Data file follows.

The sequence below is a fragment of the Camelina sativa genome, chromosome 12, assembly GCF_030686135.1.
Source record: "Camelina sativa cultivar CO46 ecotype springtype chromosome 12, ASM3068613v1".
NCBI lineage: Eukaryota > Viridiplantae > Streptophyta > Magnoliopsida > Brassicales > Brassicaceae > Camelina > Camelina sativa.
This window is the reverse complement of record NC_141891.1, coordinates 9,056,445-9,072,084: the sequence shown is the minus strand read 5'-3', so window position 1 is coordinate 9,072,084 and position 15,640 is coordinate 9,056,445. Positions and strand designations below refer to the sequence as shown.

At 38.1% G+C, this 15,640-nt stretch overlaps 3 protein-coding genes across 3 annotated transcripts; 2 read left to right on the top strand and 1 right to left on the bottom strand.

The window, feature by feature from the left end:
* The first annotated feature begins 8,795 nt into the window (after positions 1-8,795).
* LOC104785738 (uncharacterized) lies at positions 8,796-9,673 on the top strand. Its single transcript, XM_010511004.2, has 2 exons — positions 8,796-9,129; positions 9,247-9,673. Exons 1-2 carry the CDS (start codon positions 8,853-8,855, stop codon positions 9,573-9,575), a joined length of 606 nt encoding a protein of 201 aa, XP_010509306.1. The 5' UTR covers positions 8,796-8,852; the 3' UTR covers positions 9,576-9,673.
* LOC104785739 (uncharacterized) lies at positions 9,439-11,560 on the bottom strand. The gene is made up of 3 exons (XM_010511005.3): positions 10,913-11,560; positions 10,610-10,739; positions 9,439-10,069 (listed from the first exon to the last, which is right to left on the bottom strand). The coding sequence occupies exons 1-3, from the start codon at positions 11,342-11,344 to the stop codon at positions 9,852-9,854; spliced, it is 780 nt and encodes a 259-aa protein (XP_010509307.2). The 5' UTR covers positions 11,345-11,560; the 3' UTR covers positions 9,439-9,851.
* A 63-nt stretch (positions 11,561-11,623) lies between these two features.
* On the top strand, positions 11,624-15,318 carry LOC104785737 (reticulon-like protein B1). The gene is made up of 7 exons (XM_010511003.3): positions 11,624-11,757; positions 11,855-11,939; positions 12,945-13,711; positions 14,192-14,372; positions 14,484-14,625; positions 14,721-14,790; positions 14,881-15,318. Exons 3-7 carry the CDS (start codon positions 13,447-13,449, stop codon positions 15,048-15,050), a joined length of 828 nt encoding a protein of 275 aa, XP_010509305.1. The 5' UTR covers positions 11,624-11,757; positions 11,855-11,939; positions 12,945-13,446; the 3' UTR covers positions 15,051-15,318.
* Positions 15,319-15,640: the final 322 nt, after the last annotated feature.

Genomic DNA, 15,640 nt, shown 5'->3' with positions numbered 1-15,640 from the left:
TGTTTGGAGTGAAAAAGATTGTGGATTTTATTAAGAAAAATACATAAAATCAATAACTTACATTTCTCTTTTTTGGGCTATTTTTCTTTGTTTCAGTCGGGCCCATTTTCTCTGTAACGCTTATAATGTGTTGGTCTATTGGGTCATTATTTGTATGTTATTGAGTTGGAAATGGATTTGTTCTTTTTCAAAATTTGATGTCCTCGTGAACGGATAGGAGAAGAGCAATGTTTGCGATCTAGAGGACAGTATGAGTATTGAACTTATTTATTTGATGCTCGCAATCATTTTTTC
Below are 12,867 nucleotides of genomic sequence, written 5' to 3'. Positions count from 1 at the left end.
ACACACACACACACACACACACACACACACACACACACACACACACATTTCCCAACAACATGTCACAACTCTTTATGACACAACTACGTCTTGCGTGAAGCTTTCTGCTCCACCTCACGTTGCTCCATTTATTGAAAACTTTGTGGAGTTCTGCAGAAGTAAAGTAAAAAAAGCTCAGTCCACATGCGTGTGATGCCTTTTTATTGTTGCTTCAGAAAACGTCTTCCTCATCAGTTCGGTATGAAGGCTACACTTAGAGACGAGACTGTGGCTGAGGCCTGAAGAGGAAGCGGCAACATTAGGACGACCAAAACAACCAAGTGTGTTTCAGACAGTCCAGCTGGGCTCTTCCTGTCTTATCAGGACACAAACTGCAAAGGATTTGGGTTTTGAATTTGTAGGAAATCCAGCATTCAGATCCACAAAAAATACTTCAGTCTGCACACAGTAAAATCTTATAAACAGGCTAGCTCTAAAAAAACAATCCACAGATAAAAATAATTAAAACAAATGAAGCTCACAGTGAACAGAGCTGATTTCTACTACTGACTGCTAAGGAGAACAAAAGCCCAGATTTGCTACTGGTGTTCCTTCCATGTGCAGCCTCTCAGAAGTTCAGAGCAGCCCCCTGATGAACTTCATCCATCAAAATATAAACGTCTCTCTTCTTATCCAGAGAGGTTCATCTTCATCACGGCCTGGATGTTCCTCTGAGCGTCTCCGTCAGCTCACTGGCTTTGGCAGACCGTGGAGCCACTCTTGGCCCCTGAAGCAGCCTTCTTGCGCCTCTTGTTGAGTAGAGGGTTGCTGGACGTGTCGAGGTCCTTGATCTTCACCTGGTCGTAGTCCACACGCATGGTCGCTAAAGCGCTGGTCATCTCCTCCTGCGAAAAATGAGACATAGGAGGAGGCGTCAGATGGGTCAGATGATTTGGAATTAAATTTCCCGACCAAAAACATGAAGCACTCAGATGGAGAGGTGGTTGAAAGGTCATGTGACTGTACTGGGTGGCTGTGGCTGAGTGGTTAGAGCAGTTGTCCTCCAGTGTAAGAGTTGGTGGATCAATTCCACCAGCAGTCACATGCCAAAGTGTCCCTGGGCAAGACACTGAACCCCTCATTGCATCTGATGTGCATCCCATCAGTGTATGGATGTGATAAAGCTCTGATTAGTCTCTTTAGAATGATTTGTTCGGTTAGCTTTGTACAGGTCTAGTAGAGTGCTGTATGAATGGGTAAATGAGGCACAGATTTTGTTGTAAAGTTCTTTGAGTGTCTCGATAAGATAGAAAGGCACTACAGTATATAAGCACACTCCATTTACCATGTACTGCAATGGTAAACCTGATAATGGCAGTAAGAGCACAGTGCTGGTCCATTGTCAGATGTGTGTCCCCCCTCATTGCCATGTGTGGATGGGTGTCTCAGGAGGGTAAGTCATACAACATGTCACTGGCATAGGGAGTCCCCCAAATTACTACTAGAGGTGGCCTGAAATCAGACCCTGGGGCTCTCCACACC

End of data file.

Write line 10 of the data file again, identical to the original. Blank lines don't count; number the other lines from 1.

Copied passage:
* A 63-nt stretch (positions 11,561-11,623) lies between these two features.